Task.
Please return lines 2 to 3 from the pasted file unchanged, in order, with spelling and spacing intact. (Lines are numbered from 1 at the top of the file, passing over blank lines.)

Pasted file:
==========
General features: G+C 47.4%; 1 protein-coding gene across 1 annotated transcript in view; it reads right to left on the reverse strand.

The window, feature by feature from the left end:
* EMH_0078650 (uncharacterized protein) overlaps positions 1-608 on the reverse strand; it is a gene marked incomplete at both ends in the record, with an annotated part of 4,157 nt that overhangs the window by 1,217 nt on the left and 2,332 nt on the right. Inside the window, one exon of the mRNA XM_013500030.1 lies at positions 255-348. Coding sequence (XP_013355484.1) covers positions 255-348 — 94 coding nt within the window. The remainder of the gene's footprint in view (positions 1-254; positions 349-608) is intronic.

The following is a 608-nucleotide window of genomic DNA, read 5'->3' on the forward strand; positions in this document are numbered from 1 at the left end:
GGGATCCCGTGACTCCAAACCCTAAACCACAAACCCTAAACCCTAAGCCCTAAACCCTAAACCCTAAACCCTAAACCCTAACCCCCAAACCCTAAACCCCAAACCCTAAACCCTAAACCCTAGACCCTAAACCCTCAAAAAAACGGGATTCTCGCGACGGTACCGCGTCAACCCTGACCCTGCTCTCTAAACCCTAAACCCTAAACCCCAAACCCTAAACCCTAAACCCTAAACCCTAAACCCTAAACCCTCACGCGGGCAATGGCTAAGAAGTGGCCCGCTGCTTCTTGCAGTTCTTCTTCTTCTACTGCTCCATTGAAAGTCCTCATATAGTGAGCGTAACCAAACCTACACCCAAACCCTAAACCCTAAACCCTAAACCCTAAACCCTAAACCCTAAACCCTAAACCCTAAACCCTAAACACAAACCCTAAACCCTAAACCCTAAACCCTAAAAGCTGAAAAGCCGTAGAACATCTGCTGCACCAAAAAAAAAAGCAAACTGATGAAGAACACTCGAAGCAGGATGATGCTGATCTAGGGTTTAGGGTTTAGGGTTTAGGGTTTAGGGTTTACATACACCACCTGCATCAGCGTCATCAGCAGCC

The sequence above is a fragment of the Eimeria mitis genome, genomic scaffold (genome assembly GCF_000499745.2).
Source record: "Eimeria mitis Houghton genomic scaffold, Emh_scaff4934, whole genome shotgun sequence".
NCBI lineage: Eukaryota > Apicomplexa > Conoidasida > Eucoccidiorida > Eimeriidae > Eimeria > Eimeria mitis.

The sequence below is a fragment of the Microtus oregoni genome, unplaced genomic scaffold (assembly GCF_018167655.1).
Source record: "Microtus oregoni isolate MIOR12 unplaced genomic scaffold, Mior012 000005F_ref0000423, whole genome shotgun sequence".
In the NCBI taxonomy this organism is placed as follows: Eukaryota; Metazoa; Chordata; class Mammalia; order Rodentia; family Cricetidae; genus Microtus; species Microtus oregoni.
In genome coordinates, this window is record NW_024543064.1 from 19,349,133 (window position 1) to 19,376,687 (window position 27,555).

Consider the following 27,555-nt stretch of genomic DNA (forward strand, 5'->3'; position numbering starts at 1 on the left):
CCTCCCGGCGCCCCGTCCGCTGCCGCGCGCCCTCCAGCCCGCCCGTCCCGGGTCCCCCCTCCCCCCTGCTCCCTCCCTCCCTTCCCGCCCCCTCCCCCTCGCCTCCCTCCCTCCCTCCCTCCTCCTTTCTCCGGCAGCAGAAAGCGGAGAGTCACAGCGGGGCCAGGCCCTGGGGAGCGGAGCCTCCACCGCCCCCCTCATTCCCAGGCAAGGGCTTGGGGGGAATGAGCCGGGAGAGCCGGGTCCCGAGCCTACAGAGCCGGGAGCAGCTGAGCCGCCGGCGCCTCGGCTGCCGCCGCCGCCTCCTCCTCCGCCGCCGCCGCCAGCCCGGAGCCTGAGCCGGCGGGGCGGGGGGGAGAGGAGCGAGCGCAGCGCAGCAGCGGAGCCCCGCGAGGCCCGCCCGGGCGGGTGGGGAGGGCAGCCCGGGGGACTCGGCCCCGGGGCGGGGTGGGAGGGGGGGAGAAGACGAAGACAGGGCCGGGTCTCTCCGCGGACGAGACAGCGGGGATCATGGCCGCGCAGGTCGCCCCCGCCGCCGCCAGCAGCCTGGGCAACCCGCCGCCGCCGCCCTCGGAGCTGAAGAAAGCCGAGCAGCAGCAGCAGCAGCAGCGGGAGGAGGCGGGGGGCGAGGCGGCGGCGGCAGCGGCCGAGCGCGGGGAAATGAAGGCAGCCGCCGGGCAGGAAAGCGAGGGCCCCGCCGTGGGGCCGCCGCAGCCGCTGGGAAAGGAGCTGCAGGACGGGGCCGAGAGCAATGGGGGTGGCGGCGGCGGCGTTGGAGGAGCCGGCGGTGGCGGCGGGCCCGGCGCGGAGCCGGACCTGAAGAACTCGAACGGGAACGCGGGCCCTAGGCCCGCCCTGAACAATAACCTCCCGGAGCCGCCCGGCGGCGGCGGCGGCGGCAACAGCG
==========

The window, feature by feature from the left end:
* EMH_0078650 (uncharacterized protein) overlaps positions 1-608 on the reverse strand; it is a gene marked incomplete at both ends in the record, with an annotated part of 4,157 nt that overhangs the window by 1,217 nt on the left and 2,332 nt on the right. Inside the window, one exon of the mRNA XM_013500030.1 lies at positions 255-348. Coding sequence (XP_013355484.1) covers positions 255-348 — 94 coding nt within the window. The remainder of the gene's footprint in view (positions 1-254; positions 349-608) is intronic.